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|Paynesville Press - October 16,2002|
The worst vandalism to the school in years was done last week, when someone entered a storage area in the football tower and used paint to write vulgar graffiti on the east wall of the middle school, on the football tower, on the concession stand, on the shotput pad, and on the track.|
White spray paint, used to paint lines on the football field, was taken from the tower and used to write the profanity-laced graffiti.
"This is the worst (vandalism) I can remember," said Lew Storkamp, building and grounds supervisor for the school district. He said it is the most extensive and most expensive vandalism that he has dealt with in 25 years with the district.
The vandalism was done either on Tuesday night or early on Wednesday morning, said Paynesville Police Chief Tony Schmitt, whose department is investigating the incident.
While most of the vandalism was erased or painted over by the end of the week, removing the white paint from the porous brick of the school wall is proving more of a challenge. The brick wall will need to be sandblasted to remove the paint.
High school principal John Janotta believes the vandalism was done on Tuesday night, since a student walking home across the football field after the volleyball game noticed a spray can on the field.
The high school is offering a $100 reward for information that leads to the apprehension of those responsible. Officials are especially interested in hearing from anyone who saw anything suspicious on Tuesday night or early Wednesday morning.
"It's really unfortunate," said superintendent Howard Caldwell. "It's really something we hate to see happen. We've been fortunate over the years to not have major vandalism."
"If someone is out there that knows something or hears something, we'd like to know what that is," added Caldwell. Erasing the vandalism took a great deal of custodial and administration time last week, added Caldwell.
Storkamp said the graffiti on the track, on the shotput pad, and on the tower was covered by painting. The concession stand was scrubbed and scrubbed to remove the painted graffiti. "You can tell where it was because we took some of the other paint off," he explained. They might need to paint the concession stand in the spring.
The most troublesome graffiti to remove was the paint on the school wall, since the brick is porous. "We tried everything we could possibly think of (to remove the paint)," said Storkamp, who called manufacturer's representatives for the paint and the track last week to get advice on removing the paint.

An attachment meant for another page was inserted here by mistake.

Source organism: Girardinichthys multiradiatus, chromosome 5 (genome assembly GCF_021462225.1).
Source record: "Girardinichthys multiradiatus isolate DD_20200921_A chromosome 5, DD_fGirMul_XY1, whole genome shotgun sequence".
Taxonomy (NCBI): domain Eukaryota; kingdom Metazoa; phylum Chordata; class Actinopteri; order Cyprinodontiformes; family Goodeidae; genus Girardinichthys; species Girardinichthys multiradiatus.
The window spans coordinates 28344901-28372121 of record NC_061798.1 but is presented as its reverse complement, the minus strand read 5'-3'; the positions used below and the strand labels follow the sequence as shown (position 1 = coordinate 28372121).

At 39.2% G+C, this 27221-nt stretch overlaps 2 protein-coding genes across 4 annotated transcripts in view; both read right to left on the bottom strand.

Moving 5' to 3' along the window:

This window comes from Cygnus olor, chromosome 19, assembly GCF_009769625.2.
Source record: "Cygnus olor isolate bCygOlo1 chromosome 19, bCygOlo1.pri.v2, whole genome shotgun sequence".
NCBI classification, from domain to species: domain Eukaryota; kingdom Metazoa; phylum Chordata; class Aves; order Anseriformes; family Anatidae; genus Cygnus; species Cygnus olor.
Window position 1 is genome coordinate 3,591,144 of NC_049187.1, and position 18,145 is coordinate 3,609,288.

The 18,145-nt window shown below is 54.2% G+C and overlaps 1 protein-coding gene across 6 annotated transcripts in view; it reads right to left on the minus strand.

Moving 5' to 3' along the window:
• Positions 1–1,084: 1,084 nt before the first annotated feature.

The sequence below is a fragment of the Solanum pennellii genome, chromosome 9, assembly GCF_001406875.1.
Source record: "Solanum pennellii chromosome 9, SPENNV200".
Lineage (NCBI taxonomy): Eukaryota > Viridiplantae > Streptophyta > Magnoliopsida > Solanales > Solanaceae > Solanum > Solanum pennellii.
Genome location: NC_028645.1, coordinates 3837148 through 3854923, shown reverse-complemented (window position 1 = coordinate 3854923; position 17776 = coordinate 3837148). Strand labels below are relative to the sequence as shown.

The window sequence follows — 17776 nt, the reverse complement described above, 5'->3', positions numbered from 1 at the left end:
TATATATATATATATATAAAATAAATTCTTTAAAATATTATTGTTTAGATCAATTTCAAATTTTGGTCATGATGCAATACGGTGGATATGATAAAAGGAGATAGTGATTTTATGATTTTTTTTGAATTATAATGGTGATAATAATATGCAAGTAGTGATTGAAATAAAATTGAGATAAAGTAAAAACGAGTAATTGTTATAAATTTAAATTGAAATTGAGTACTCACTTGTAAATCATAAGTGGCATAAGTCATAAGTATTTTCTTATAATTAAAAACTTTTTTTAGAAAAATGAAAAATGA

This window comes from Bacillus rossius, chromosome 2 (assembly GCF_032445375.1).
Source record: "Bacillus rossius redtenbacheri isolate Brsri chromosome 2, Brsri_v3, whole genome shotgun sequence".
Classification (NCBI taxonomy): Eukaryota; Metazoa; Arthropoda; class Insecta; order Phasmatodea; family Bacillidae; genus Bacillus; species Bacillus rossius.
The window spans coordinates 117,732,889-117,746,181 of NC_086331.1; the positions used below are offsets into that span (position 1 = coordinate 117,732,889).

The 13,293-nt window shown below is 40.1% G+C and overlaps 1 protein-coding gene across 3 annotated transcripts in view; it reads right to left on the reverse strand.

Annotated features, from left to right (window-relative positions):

Graffiti was painted on the track on either Tuesday night, Oct. 8, or early Wednesday morning, Oct. 9.
Failing to satisfactorily remove the paint themselves, the custodial staff painted over the words to make the profanity unreadable. Now the school district is planning to have the wall sand blasted to remove the graffiti. The whole area of the wall will need to be sandblasted to avoid leaving distinctive marks where the graffiti was.
Storkamp expected the sandblasting to be done this fall, as soon as possible.
Storkamp is tracking the district's expenses, including staff time, in dealing with the vandalism.
The school district has a $1,000 deductible, which is the maximum out-of-pocket cost to the district, with insurance covering the rest.
Local police, along with school administration, are investigating the incident. Schmitt said the graffiti did not appear to be gang-related. The graffiti also did not make any reference to local students or staff. It was generically vulgar.
Janotta said one encouraging thing last week was the reaction of the student body to the vandalism. The students, he said, were appalled by the vandalism to the school buildings and grounds. A number of students told him that Paynesville is better than such things.
Schmitt believes the vandalism is related to two incidents in the nearby Chladek Addition that same night. A truck was driven and returned on Burr Street and another truck was stolen on Maple Street. The stolen truck, a 2000 Chevy, has still not been recovered, and Schmitt hopes that it might provide clues to the case.
With two trucks stolen last week and another taken and returned, Schmitt stressed the importance of not leaving keys in vehicles. In all three cases last week, keys had been left in the vehicle.
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